6.) Brent and Becky’s Bulbs, Gloucester, Virginia. www.brentandbeckysbulbs.com . 877-661-2852. Run by some of the nicest people you’ll ever meet, this is the place for ordering just about any spring or summer bulb you’d ever want to grow.

You’ll find endless variety choices in the most familiar bulbs (tulips, daffodils) but also a long lineup of really cool plants that you don’t see just anywhere, like Allium christophii (an ornamental onion that blooms like a purple exploding star), a yellow-blooming blackberry lily called ‘Hello Yellow,’ and more than a dozen versions of fall crocuses.

One of the Dave’s Garden Watchdog’s Top 30 of all companies.

7.) Renee’s Garden, Felton, Calif. www.reneesgarden.com. 831-335-8257.

Also in the run-by-very-nice-people category is Renee Shepherd’s Renee’s Garden seed catalog. You’ll find a nice mix of heirlooms and hybrids here and especially a good selection of old-fashioned “cottage-garden” flowers like zinnias, larkspur and cosmos in addition to herbs and vegetables.

Renee’s seed packet

The web site is rich in info, too (i.e. building a vole-proof raised bed, attracting beneficial insects, when to plant what.)

8.) One Green World, Molalla, Oregon. www.onegreenworld.com . 877-353-4028.

For unusual edibles, this mail-order company has every fruit tree and fruit bush you’ve probably ever heard of — and then some.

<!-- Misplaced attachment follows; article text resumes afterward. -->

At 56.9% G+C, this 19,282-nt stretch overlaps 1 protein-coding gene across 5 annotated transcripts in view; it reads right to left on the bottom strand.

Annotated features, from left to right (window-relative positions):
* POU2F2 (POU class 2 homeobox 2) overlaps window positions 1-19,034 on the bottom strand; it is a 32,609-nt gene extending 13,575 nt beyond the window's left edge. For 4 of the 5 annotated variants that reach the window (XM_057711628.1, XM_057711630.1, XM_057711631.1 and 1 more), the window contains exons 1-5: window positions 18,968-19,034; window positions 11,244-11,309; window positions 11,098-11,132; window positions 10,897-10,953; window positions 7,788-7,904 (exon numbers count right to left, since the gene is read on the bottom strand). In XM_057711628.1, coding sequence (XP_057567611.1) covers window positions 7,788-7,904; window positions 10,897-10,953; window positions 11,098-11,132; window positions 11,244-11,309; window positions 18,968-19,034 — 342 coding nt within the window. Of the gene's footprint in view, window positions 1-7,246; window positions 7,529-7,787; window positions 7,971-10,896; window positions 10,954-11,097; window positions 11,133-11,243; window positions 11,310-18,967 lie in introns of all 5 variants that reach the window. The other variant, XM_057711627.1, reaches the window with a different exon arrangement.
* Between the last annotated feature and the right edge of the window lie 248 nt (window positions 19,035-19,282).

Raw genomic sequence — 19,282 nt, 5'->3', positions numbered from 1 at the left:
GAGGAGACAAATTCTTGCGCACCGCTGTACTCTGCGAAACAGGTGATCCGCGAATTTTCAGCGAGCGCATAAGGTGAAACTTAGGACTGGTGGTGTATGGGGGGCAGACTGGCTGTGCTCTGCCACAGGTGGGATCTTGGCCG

It’s where I ordered a goumi berry, medlar tree and persimmon for my son, and it’s a source for such fare as Asian pears, honeyberries, goji berries, jujubes, Cornelian cherries and an interesting selection of heirloom apples.

The plants will be small, so be patient.

9.) Planet Natural Garden Supply, Bozeman, Montana. www.planetnatural.com . 800-289-6656.

If it’s supplies and not plants you’re looking for, this company specializes in all sorts of natural and organic gardening products.

Been searching for Jamaican bat guano? Planet Natural has it. Compost tea bags? Check. Beneficial insects? Check. Neem oil for bugs? Check.

My prize Planet Natural purchase was the stainless steel compost pail that I bought for under my sink. It’s sturdy, doesn’t rust and doesn’t smell.

10.) Gardener’s Supply Co., Burlington, Vermont. www.gardeners.com . 888-833-1412.

Hundreds and hundreds of yard and garden supplies are available at this employee-owned company, founded by a group of Vermont gardeners. Gardener’s Supply offers just about everything from basics like fertilizers and plant supports to cutting-edge items like nitrile gloves and grow bags to bigger-ticket items like grow-light systems and teak furniture.

Other than seeds and plants, if it has to do with gardening, odds are you’ll find it at Gardener’s Supply. Has a very good customer track record at Dave’s Garden Watchdog.

11.) Fruition Seeds, Naples, N.Y. www.fruitionseeds.com . 585-374-8903.

OK, I couldn’t stop at just 10. Here’s a bonus pick.

New as of 2013, this is passionate little company growing seeds on an organic farm in New York’s Finger Lakes, attempting to keep alive the tradition of seed diversity by regional producers producing varieties best adapted to that region (in this case, the Northeast).